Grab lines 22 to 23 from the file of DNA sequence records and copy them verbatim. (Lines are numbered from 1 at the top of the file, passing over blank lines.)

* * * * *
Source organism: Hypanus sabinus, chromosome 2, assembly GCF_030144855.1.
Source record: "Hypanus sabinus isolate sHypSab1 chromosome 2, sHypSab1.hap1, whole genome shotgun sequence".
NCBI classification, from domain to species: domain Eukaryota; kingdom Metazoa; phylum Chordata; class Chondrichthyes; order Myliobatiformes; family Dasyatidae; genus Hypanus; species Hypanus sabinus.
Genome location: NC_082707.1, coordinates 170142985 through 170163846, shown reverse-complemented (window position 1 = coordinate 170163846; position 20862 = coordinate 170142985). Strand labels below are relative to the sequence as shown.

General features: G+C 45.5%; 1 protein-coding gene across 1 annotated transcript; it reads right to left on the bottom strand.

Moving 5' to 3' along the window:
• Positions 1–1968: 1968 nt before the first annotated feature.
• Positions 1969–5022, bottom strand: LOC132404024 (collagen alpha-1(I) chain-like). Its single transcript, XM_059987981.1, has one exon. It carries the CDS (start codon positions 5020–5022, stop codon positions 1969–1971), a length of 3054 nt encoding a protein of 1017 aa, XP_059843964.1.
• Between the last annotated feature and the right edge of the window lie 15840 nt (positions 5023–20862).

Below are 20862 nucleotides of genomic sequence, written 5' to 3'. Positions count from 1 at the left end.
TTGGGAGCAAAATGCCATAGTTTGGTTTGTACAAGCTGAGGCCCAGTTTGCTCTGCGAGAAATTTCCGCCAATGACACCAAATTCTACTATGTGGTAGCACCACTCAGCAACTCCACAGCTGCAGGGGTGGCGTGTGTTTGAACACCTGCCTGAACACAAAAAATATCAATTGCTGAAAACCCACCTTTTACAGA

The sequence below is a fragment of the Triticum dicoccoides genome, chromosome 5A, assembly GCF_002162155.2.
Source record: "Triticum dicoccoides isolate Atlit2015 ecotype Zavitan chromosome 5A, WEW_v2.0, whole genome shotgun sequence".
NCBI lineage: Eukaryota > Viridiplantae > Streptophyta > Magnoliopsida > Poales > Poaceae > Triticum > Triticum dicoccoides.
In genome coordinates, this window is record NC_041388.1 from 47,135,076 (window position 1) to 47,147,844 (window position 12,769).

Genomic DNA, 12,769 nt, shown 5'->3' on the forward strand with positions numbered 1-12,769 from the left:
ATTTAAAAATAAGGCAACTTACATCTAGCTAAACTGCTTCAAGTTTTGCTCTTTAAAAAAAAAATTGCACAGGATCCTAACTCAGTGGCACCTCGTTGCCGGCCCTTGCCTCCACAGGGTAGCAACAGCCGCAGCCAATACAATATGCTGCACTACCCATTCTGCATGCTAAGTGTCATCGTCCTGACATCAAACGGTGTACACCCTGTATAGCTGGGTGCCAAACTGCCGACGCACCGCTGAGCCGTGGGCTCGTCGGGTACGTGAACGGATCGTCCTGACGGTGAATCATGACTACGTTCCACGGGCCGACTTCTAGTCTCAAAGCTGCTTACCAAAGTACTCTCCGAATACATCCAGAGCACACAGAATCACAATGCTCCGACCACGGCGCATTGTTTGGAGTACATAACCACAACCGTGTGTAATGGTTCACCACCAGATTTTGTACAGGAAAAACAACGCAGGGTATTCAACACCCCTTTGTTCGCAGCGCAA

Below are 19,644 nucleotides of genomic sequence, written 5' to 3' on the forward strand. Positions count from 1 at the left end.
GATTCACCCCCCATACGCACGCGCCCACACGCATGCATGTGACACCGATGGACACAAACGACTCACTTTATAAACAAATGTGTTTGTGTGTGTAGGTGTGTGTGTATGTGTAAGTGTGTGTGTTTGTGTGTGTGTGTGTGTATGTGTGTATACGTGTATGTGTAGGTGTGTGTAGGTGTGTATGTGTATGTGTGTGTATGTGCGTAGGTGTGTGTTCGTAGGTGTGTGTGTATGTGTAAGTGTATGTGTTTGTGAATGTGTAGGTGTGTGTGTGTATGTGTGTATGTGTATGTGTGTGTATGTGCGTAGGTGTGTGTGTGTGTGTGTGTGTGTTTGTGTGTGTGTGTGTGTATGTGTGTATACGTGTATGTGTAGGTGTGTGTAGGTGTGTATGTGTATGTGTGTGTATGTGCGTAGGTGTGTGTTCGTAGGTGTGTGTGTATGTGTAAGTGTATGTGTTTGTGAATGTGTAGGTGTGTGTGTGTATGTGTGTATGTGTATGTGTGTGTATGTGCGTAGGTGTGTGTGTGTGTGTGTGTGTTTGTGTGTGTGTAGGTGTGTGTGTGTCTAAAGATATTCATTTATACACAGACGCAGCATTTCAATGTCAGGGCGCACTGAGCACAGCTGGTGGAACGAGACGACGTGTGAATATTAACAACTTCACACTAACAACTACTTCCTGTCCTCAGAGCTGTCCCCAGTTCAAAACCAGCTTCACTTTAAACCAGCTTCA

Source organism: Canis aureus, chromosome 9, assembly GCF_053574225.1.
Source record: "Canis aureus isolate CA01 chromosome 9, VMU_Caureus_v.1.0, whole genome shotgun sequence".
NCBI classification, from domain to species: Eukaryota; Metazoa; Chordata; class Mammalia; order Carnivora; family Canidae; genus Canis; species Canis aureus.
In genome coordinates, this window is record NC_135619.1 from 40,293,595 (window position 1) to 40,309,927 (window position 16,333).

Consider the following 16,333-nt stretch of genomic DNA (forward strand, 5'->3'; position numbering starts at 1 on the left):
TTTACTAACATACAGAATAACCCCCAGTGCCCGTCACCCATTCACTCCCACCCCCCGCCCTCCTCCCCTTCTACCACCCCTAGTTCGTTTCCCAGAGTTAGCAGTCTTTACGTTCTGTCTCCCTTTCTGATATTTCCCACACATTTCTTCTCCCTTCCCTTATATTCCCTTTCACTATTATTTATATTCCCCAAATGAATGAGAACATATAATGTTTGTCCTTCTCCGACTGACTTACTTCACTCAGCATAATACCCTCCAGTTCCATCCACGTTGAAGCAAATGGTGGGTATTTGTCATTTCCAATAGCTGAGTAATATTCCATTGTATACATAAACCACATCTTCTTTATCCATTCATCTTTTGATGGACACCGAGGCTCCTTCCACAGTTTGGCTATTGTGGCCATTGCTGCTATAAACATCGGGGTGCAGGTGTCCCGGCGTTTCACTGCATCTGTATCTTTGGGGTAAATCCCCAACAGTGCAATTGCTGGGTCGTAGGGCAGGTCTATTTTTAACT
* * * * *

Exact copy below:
NCBI classification, from domain to species: Eukaryota; Metazoa; Chordata; class Mammalia; order Carnivora; family Canidae; genus Canis; species Canis aureus.
In genome coordinates, this window is record NC_135619.1 from 40,293,595 (window position 1) to 40,309,927 (window position 16,333).